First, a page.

Encombe House

Encombe House

Skirting round the top of the valley, my route took me out onto the ridge top road which I needed to follow for a mile or so. Again this is no hardship as the views across to the castle in the valley are again grand. Here, water running off the hillside has created a tiny stream and as I walk, I wonder how deep that would be if you were able to walk this route in hundreds of years time. It could be a ravine – such is the power of water! I often think strange things when I am walking 🙂 !

Castle View

Corfe Castle across the ‘stream’

My normal route when I walk from here would be across the common to reach Corfe Castle but today I decided to follow a track that leads through a farm in the valley. It is always great to try new routes, especially when you come across old ruins like those below! This huge waterwheel is part of old farm workings and once drove farm machinery in the attached barn. The water still pours on despite the wheel itself having died, frozen with corrosion!

On a technical note, what I found interesting is that the water falls from the tank you see in the picture below in order to drive the wheel, although there is in fact no visible entry point for the water into that tank. It seems that the water runs down underground channels beneath my feet and then rises inside that tank only to drop again immediately into the wheel. The millpond itself is at a higher level up the hillside which of course, remembering my school science lessons, is essential for this system to work.

Water Wheel
Cascade

Feeling quite pleased with myself for having solved the riddle of how the water got there, I continued on my way, with the castle getting ever closer.

Corfe Castle Across the Common

Corfe Castle

Just as I reached the edge of the village of Corfe, I bumped into a man standing by his very old car. As I owned a 40 year old MGB myself until recently, I was particularly interested to hear his story. His car was a MGPB dating from 1935 so it was twice as old as my own and yet was in superb condition. He had just repainted the wire wheels and wanted a picture of himself with the car – I duly obliged. We chatted for some time about our respective cars and he told me that he had been a spitfire mechanic during the war and that they used to make model spitfires out of metal during their down times – he had one attached to the radiator cap.

As he drove away into the low afternoon sun, I grabbed another quick shot. Had I sepia toned it, you could easily think it had been taken 80 years ago.

Driving into the Sun

On the Road

I always enjoy walking through Corfe, especially in the late afternoon when it is quieter. As I left to cross the field, the low sun picked out the church tower beautifully as it stood almost like a guardian of the village.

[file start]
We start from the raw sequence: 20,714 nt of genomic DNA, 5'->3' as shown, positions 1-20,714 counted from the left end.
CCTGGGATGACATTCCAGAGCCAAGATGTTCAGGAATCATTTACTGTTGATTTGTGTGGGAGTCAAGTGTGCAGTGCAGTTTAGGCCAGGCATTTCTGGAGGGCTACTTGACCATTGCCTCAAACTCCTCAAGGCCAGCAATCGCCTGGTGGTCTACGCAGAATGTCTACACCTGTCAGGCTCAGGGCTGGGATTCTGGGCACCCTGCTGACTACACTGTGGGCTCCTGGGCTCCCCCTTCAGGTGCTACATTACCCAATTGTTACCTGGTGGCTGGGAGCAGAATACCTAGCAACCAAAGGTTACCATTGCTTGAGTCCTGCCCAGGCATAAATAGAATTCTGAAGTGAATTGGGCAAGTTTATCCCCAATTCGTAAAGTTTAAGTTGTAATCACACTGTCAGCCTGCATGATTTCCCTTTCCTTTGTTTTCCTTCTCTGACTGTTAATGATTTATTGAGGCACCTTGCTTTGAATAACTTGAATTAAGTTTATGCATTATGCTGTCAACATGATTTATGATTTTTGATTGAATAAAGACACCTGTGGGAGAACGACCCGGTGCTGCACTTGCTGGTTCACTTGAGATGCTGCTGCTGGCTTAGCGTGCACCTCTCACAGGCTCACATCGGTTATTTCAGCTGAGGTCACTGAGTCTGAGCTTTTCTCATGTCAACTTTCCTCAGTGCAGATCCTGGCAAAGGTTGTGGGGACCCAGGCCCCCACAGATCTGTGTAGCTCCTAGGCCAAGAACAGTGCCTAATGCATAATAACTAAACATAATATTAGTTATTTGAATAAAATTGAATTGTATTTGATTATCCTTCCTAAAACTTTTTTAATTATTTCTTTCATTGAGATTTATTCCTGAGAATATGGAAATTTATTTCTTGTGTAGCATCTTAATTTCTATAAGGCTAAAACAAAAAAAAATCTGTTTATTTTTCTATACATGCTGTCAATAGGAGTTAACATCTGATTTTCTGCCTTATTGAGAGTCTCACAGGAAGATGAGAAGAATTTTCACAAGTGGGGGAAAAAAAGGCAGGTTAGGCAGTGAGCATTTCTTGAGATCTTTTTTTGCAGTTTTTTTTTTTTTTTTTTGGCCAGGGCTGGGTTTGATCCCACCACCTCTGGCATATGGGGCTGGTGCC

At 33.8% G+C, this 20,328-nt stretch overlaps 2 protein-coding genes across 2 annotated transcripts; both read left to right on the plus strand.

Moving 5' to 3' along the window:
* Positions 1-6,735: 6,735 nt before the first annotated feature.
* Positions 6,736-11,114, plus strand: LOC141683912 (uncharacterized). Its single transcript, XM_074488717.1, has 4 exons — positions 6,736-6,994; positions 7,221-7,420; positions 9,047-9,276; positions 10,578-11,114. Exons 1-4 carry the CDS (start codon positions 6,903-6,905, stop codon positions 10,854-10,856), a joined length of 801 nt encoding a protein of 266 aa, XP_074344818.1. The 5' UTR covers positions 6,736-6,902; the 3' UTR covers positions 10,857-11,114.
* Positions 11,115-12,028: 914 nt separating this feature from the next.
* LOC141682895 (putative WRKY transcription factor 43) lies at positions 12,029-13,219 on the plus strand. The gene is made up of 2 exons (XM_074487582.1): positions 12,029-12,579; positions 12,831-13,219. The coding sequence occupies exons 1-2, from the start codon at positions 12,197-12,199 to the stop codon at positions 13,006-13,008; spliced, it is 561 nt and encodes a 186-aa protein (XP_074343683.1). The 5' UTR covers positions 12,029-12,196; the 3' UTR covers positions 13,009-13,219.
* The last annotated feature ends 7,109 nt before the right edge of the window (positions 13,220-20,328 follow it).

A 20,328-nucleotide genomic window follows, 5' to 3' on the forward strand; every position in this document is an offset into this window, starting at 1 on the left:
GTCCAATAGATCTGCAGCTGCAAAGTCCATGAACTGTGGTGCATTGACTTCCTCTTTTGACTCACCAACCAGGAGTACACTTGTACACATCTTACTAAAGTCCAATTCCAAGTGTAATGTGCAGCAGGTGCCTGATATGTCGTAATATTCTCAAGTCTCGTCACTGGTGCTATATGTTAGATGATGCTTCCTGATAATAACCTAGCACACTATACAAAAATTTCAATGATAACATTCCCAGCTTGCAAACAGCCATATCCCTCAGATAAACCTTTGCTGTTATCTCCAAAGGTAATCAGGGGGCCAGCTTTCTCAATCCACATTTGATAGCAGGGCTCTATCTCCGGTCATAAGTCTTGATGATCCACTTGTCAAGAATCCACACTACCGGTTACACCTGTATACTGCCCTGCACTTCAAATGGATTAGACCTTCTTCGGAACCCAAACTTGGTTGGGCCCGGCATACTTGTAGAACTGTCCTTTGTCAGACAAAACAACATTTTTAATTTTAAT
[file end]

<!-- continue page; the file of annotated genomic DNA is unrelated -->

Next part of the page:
Corfe Village

Corfe village and church

The true guardian of the village was of course the castle itself and that too was picked out by the last rays of sunlight. This once magnificent castle, built in Norman times, was ruined in the 17th century, not during a battle but after the battle had been won. It had been one of the few remaining Royalist strongholds and had been under Parliamentarian siege for some time but defended gallantly by Lady Bankes and her garrison. One of her men betrayed her however and let in Parliamentarian troops disguised as Royalists. The castle was thus attacked both from outside and inside and the day was lost. To prevent it ever being used again, it was deliberately blown up although fortunately for us, it had been built too well to be destroyed completely.

Corfe Castle

Corfe Castle in the evening sun

With the sun disappearing below the horizon, and several miles still to walk, I left the castle behind and once more climbed up onto the ridge that had been my starting point. In the coldness of the night and with the fading light, I made my way along the ridge top path with the distant twinkling lights across Poole Harbour and to the accompaniment of owls hooting in the valley below. Wonderful and eerie shapes appeared silhouetted against the ever darkening sky.

OLYMPUS DIGITAL CAMERA

It became increasingly difficult to see my way along the sometimes uneven path but despite this, it was a delightful end to the day. I love walking in the dark! That may seem strange but there is always a lovely atmosphere and an air of mystery at this time of the day, and I had the ridge top all to myself!

What an amazing day this has been, cold maybe, but such clarity of light and such awesome views. I hope you have enjoyed walking it with me!

Thanks for stopping by.

Until next time,
Your friend The Dorset Rambler

I HAVE NOW SET UP A FACEBOOK PAGE FOR THE DORSET RAMBLER AND THERE IS A LINK ABOVE. THIS IS TO BRING TOGETHER MY THREE PASSIONS OF DORSET, WALKING/THE OUTDOORS, AND PHOTOGRAPHY. IF YOU ARE INTERESTED IN THESE OR YOU ENJOY MY BLOG, PLEASE DO ‘LIKE’ MY FACEBOOK PAGE.

If you would like to contact me, my email address is terry.yarrow@gmail.com – comments and feedback are welcomed.

All photographs, poems and words in this blog are the copyright of The Dorset Rambler and must not be reproduced without permission.